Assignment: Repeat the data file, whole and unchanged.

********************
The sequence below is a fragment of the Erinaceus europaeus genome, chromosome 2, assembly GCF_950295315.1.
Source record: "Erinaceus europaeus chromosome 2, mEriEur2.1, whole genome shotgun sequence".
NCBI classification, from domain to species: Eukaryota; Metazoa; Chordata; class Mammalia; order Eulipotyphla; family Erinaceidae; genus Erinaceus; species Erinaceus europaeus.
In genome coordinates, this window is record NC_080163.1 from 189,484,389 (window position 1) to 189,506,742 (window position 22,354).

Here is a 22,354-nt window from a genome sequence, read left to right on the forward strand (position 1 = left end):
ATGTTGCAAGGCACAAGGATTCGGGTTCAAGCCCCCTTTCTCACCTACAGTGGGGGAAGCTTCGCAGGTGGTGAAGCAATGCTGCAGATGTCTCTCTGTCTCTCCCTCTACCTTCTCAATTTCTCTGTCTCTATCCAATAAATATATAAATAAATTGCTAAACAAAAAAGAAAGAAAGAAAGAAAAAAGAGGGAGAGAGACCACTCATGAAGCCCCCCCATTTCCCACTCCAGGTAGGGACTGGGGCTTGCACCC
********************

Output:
The sequence below is a fragment of the Erinaceus europaeus genome, chromosome 2, assembly GCF_950295315.1.
Source record: "Erinaceus europaeus chromosome 2, mEriEur2.1, whole genome shotgun sequence".
NCBI classification, from domain to species: Eukaryota; Metazoa; Chordata; class Mammalia; order Eulipotyphla; family Erinaceidae; genus Erinaceus; species Erinaceus europaeus.
In genome coordinates, this window is record NC_080163.1 from 189,484,389 (window position 1) to 189,506,742 (window position 22,354).

Here is a 22,354-nt window from a genome sequence, read left to right on the forward strand (position 1 = left end):
ATGTTGCAAGGCACAAGGATTCGGGTTCAAGCCCCCTTTCTCACCTACAGTGGGGGAAGCTTCGCAGGTGGTGAAGCAATGCTGCAGATGTCTCTCTGTCTCTCCCTCTACCTTCTCAATTTCTCTGTCTCTATCCAATAAATATATAAATAAATTGCTAAACAAAAAAGAAAGAAAGAAAGAAAAAAGAGGGAGAGAGACCACTCATGAAGCCCCCCCATTTCCCACTCCAGGTAGGGACTGGGGCTTGCACCC